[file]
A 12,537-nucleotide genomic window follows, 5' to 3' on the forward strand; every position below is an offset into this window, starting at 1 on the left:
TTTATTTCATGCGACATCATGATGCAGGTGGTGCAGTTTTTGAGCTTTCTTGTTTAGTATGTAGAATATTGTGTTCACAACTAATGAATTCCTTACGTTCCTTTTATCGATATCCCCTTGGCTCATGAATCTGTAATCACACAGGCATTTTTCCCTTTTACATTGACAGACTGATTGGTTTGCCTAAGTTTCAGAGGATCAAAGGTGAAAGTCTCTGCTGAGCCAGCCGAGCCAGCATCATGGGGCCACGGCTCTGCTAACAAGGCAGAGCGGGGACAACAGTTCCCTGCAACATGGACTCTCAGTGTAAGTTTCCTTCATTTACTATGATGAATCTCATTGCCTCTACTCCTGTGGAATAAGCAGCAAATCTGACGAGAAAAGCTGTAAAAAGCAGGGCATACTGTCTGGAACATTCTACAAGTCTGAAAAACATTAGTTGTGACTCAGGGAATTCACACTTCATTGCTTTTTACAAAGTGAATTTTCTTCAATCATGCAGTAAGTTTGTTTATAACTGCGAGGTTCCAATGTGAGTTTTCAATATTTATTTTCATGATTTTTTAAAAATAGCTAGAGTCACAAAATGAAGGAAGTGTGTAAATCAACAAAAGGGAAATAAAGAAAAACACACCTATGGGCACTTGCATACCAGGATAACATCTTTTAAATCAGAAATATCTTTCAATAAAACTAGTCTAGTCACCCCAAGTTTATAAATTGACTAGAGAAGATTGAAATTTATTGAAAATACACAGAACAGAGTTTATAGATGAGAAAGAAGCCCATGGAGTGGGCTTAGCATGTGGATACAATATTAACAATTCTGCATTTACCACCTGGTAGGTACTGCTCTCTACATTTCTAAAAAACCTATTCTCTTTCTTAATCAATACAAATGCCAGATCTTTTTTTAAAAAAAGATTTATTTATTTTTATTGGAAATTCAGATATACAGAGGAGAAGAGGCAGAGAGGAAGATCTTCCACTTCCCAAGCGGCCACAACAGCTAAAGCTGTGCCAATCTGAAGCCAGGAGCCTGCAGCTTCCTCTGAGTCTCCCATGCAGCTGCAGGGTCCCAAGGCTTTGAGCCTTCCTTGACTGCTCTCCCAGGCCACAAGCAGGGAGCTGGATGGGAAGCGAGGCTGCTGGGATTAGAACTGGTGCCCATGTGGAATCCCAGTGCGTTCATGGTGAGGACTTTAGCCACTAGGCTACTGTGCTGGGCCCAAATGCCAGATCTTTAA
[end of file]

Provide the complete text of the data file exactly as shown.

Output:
A 12,537-nucleotide genomic window follows, 5' to 3' on the forward strand; every position below is an offset into this window, starting at 1 on the left:
TTTATTTCATGCGACATCATGATGCAGGTGGTGCAGTTTTTGAGCTTTCTTGTTTAGTATGTAGAATATTGTGTTCACAACTAATGAATTCCTTACGTTCCTTTTATCGATATCCCCTTGGCTCATGAATCTGTAATCACACAGGCATTTTTCCCTTTTACATTGACAGACTGATTGGTTTGCCTAAGTTTCAGAGGATCAAAGGTGAAAGTCTCTGCTGAGCCAGCCGAGCCAGCATCATGGGGCCACGGCTCTGCTAACAAGGCAGAGCGGGGACAACAGTTCCCTGCAACATGGACTCTCAGTGTAAGTTTCCTTCATTTACTATGATGAATCTCATTGCCTCTACTCCTGTGGAATAAGCAGCAAATCTGACGAGAAAAGCTGTAAAAAGCAGGGCATACTGTCTGGAACATTCTACAAGTCTGAAAAACATTAGTTGTGACTCAGGGAATTCACACTTCATTGCTTTTTACAAAGTGAATTTTCTTCAATCATGCAGTAAGTTTGTTTATAACTGCGAGGTTCCAATGTGAGTTTTCAATATTTATTTTCATGATTTTTTAAAAATAGCTAGAGTCACAAAATGAAGGAAGTGTGTAAATCAACAAAAGGGAAATAAAGAAAAACACACCTATGGGCACTTGCATACCAGGATAACATCTTTTAAATCAGAAATATCTTTCAATAAAACTAGTCTAGTCACCCCAAGTTTATAAATTGACTAGAGAAGATTGAAATTTATTGAAAATACACAGAACAGAGTTTATAGATGAGAAAGAAGCCCATGGAGTGGGCTTAGCATGTGGATACAATATTAACAATTCTGCATTTACCACCTGGTAGGTACTGCTCTCTACATTTCTAAAAAACCTATTCTCTTTCTTAATCAATACAAATGCCAGATCTTTTTTTAAAAAAAGATTTATTTATTTTTATTGGAAATTCAGATATACAGAGGAGAAGAGGCAGAGAGGAAGATCTTCCACTTCCCAAGCGGCCACAACAGCTAAAGCTGTGCCAATCTGAAGCCAGGAGCCTGCAGCTTCCTCTGAGTCTCCCATGCAGCTGCAGGGTCCCAAGGCTTTGAGCCTTCCTTGACTGCTCTCCCAGGCCACAAGCAGGGAGCTGGATGGGAAGCGAGGCTGCTGGGATTAGAACTGGTGCCCATGTGGAATCCCAGTGCGTTCATGGTGAGGACTTTAGCCACTAGGCTACTGTGCTGGGCCCAAATGCCAGATCTTTAA